Story Image

Smoking flight.

Lufthansa Cargo has begun marketing capacities on Eurowings flights. Good news for cigar aficionados.

The epicenter of the country’s cigar production is the provincial capital Santiago de los Caballeros. Many of the factories based here still mainly produce cigars by hand, without the need for machines, with highly skilled “Torcedors” rolling up to 500 cigars a day. The cigars are transported by truck along dirt tracks from the factories in Santiago de los Caballeros to Puerto Plata, some 70 kilometers away on the northern coast of the Dominican Republic. Once they reach the Gregorio Luperón International Airport, the Lufthansa Cargo team prepares the freight, characteristically packed in wooden cigar boxes, for its journey across the Atlantic. “Cigars are a very sensitive natural product. They have to arrive at their destination quickly and safely. That is why we airfreight them as Safe/td2 consignments,” says Manoj Nair. Every Saturday and Tuesday, a Eurowings Airbus A330 takes off from Puerto Plata for a 7,500-kilometer and nine-and-half-hour journey across the pond to Cologne Bonn Airport (CGN).

As luxury items, cigars are subject to customs and excise duties, which is why they must be presented to the customs authorities on arrival. As soon as the cargo and documents have been scrupulously checked and verified, the wooden boxes from Santiago de los Caballeros are transported by truck to the Lufthansa Cargo Freight Center at Frankfurt am Main airport. The cigars are then flown 1,200 kilo­meters to Riga (RIX) in the belly of a Lufthansa Airbus A320 passenger aircraft, where the fine distribution of the cigars to the humidors of the wholesalers begins. Only then does this valuable commodity end up in the hands of aficionados where it literally goes up in smoke.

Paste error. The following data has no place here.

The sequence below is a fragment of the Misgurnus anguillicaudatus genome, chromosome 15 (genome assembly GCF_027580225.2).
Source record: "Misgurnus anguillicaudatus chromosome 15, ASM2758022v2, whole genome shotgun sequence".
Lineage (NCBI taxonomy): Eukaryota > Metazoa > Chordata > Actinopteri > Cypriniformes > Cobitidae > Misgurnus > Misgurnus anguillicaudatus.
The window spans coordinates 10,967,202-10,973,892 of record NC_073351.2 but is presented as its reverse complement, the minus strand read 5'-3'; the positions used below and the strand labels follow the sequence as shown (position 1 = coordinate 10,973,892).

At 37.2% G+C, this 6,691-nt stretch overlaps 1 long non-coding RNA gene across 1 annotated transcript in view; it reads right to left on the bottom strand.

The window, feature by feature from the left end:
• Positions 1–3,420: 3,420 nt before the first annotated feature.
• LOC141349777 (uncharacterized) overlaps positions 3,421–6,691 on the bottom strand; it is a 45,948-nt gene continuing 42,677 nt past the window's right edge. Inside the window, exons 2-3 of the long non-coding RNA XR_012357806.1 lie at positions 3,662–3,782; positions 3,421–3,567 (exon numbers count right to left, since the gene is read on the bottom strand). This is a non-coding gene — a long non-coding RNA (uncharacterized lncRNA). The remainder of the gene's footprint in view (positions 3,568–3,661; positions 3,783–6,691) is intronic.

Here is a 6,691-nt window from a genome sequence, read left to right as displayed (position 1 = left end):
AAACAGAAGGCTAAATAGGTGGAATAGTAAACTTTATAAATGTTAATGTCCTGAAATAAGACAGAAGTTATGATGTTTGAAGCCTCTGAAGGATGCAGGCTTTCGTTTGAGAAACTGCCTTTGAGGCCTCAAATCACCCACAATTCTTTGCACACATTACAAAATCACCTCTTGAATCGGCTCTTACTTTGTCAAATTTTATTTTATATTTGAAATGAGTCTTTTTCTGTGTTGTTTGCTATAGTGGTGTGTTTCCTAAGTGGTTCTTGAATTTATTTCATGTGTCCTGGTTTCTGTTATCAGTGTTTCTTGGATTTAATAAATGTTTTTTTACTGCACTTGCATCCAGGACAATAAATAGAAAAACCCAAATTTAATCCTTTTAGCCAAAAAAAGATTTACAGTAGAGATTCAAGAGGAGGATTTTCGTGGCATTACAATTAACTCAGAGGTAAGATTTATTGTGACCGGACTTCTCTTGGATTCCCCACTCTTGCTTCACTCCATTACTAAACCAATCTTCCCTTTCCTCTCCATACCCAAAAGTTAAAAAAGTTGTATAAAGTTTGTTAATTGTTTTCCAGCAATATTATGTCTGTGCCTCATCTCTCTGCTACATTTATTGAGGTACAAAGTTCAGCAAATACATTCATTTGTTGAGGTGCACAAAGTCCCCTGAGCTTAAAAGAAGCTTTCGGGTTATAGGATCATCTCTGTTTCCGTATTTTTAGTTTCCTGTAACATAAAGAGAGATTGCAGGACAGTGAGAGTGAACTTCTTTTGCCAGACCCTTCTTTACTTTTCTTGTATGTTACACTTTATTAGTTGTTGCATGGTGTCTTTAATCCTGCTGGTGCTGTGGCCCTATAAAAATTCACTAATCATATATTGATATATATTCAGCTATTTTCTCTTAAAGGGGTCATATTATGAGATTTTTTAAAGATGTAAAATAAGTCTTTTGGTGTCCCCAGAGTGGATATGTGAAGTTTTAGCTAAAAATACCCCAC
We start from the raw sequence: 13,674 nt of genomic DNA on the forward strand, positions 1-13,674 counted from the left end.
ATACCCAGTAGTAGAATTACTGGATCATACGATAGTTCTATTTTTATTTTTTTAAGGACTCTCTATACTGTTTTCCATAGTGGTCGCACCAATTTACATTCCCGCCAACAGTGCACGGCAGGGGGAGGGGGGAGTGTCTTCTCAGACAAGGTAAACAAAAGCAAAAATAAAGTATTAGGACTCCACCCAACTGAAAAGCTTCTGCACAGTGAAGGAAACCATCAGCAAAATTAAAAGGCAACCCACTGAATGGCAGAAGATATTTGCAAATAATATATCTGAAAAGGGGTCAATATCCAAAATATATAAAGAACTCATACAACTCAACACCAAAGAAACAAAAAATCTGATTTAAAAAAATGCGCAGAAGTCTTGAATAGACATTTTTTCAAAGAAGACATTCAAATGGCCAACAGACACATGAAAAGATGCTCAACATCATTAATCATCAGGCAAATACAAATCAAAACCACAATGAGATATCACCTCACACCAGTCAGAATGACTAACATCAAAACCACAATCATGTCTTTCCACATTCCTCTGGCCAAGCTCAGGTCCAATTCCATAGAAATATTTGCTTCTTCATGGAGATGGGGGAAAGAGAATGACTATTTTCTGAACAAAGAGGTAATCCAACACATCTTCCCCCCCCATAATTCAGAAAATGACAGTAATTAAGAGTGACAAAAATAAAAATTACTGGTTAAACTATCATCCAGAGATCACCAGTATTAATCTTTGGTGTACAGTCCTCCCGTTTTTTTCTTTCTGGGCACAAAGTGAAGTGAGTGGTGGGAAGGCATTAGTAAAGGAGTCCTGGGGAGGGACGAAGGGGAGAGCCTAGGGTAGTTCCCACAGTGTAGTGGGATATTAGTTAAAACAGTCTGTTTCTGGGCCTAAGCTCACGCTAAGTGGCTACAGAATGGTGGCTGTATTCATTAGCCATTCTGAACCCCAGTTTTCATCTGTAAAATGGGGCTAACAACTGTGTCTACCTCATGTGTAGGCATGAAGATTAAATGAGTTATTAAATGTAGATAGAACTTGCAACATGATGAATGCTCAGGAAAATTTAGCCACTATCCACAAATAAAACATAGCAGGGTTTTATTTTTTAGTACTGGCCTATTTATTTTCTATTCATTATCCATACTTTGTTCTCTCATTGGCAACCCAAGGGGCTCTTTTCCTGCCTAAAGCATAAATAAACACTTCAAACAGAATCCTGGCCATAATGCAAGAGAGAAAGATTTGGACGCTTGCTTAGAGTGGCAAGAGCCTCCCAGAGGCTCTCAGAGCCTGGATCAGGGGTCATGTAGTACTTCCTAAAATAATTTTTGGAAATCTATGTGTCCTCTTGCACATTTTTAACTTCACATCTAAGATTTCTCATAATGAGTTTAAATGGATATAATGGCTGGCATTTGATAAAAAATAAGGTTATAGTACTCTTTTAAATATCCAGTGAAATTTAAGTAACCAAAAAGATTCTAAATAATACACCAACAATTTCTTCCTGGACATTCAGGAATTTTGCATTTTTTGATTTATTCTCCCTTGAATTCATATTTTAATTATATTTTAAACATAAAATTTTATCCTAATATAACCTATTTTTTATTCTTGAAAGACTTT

Story Image

Smoking cigars is considered to be the oldest form of consuming tobacco. Even ancient civilizations like the Aztecs and Mayas enjoyed a primitive form of cigar made from twisted, dried tobacco leaves. But it is Christopher Columbus as the discoverer of the New World in 1492 who is credited with introducing tobacco to Europe. The Dominican Republic, popular vacation destination for sun worshippers, is now the world’s largest exporter of cigars. Twice weekly the Lufthansa subsidiary Eurowings flies vacationers from Cologne Bonn Airport to the island’s beach resorts in Puerto Plata (POP) and Punta Cana (PUJ). On the return leg to Germany, the airline’s cargo holds are filled not only with tourists’ luggage but also with exclusive premium cigars produced by manufacturers based in the Caribbean state.

The history of Dominican cigars officially began in 1902 when the first cigar factory was established on the Dominican side of the island of Hispaniola. This development was triggered by an influx of exiled Cubans who began cultivating tobacco grown from Cuban seedlings. Initially, they only produced filler tobaccos and used binder leaves from Brazil, Ecuador, Honduras and Mexico. The outermost layer, or wrapper tobacco, came from the US or Cameroon. Nowadays, though, the Dominican Republic is also known for producing excellent wrapper tobacco.

"The best fields for cultivating tobacco are in the Cibao Valley, in the north-west of the country. The soil here is particularly fertile as it is fed by the Yaque del Norte River, which runs westward through the region up to the central province of La Vega,” says Manoj Nair, Regional Manager Dominican Republic at Lufthansa Cargo.

 

 

Photos:

Dreamstime, Vuvuk / Fotolia, Shock

planet 02/2016